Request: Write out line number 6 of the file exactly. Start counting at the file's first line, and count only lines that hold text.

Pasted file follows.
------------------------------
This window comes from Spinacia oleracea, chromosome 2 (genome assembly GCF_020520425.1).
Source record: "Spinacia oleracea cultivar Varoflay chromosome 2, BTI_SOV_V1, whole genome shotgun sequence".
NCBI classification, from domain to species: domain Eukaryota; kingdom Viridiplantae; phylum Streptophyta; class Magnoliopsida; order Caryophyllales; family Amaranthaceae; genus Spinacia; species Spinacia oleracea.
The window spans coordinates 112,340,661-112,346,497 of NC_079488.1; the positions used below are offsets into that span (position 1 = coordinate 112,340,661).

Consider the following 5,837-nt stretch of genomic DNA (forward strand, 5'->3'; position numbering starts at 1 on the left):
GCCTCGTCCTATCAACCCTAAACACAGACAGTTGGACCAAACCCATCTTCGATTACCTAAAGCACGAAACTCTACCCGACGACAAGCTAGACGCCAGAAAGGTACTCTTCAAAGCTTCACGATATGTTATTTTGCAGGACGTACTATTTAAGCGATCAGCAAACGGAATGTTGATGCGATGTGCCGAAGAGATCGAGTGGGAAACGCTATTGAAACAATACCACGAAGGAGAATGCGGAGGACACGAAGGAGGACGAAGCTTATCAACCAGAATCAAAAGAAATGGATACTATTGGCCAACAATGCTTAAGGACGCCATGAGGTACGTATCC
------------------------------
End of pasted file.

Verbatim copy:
GCCTCGTCCTATCAACCCTAAACACAGACAGTTGGACCAAACCCATCTTCGATTACCTAAAGCACGAAACTCTACCCGACGACAAGCTAGACGCCAGAAAGGTACTCTTCAAAGCTTCACGATATGTTATTTTGCAGGACGTACTATTTAAGCGATCAGCAAACGGAATGTTGATGCGATGTGCCGAAGAGATCGAGTGGGAAACGCTATTGAAACAATACCACGAAGGAGAATGCGGAGGACACGAAGGAGGACGAAGCTTATCAACCAGAATCAAAAGAAATGGATACTATTGGCCAACAATGCTTAAGGACGCCATGAGGTACGTATCC